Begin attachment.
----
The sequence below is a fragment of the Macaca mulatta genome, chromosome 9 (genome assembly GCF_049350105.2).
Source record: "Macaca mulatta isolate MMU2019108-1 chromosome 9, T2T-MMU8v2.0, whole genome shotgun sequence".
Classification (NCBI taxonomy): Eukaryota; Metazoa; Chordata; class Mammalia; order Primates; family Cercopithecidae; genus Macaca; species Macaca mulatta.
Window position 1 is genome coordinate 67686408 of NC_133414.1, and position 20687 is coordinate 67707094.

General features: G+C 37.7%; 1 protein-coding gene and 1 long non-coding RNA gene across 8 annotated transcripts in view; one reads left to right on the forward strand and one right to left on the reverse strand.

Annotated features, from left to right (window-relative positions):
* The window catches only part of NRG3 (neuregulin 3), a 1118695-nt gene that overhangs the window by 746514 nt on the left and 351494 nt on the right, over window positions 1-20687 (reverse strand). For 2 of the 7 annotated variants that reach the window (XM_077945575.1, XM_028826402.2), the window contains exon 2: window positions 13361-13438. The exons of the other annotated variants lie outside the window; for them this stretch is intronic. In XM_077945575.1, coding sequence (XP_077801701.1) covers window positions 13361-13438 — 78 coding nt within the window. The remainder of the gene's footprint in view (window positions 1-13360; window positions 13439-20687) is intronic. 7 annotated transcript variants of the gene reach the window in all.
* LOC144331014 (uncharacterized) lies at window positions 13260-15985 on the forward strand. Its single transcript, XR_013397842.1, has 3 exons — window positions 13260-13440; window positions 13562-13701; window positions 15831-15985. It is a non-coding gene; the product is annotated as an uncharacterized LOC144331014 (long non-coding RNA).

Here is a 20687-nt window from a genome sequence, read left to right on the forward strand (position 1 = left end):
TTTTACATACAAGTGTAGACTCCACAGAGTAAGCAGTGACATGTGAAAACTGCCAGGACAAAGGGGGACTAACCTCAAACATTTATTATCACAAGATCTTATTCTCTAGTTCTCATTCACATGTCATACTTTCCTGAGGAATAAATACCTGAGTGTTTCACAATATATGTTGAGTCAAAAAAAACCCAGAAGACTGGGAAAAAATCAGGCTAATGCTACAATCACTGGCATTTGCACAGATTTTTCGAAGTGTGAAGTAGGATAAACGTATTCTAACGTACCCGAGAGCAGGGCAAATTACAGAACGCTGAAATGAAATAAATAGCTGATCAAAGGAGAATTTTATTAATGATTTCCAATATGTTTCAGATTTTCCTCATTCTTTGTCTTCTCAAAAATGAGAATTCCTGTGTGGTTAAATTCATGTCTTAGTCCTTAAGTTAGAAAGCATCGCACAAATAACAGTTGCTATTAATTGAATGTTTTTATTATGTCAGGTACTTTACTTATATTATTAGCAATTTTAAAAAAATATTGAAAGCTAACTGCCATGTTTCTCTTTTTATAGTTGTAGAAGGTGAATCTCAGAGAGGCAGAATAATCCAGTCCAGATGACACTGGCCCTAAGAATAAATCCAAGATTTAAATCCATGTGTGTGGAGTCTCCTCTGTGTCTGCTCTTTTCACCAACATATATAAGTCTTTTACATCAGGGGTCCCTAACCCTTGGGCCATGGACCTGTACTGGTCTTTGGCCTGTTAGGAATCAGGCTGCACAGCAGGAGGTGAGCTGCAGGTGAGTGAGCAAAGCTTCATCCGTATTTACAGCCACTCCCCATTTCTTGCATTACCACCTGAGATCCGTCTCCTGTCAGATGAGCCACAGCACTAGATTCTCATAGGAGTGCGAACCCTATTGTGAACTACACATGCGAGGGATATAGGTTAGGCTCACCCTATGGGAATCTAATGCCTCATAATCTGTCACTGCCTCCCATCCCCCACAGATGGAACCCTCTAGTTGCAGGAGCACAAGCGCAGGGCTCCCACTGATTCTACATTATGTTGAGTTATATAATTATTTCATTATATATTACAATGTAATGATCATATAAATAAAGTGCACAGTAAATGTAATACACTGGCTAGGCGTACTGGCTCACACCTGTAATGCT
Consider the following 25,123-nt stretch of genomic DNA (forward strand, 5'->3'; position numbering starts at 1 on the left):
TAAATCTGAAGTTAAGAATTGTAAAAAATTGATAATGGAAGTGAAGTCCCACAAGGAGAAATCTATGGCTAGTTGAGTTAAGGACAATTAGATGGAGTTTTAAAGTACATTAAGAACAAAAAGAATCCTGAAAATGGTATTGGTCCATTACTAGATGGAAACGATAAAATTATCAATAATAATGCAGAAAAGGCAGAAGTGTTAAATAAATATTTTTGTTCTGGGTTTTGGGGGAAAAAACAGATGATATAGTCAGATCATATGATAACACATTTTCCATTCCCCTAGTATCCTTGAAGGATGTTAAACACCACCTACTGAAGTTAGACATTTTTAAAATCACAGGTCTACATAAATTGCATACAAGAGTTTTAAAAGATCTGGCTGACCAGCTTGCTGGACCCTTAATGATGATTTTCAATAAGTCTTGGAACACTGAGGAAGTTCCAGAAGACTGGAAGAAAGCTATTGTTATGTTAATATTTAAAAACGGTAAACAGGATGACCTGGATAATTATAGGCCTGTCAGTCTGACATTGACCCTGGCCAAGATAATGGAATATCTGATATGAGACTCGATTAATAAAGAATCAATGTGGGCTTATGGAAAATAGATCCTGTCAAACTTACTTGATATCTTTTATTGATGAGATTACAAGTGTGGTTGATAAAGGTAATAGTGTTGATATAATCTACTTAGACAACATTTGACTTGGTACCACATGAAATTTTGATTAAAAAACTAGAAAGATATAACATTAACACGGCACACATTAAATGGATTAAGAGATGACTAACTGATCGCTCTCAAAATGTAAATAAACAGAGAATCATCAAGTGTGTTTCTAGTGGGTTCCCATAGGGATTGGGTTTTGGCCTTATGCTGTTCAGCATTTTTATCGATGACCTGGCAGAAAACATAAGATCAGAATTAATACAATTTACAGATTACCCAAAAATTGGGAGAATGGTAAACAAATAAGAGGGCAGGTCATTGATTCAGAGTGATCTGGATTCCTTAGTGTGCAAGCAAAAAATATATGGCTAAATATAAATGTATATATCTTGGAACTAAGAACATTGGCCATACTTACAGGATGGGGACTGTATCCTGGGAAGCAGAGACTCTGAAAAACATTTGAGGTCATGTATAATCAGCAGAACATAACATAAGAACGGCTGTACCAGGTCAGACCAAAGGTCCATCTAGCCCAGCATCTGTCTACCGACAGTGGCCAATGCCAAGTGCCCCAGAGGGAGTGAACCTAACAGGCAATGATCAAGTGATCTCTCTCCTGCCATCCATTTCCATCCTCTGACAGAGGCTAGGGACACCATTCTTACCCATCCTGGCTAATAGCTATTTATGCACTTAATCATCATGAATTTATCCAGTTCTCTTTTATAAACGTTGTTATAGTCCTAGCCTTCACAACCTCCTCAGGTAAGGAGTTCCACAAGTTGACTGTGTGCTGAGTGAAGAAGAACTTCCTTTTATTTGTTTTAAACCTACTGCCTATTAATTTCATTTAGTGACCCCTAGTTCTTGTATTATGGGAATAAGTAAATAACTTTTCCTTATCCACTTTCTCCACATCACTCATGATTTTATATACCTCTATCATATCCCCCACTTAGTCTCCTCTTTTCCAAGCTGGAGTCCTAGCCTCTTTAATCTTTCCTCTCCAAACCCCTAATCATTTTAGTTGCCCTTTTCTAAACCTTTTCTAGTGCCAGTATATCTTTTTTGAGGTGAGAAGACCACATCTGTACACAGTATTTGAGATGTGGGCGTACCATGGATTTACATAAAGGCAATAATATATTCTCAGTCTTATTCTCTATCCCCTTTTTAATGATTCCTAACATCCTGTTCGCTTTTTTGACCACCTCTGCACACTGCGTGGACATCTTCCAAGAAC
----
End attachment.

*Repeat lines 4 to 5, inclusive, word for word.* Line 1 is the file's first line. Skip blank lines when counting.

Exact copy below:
Window position 1 is genome coordinate 67686408 of NC_133414.1, and position 20687 is coordinate 67707094.

General features: G+C 37.7%; 1 protein-coding gene and 1 long non-coding RNA gene across 8 annotated transcripts in view; one reads left to right on the forward strand and one right to left on the reverse strand.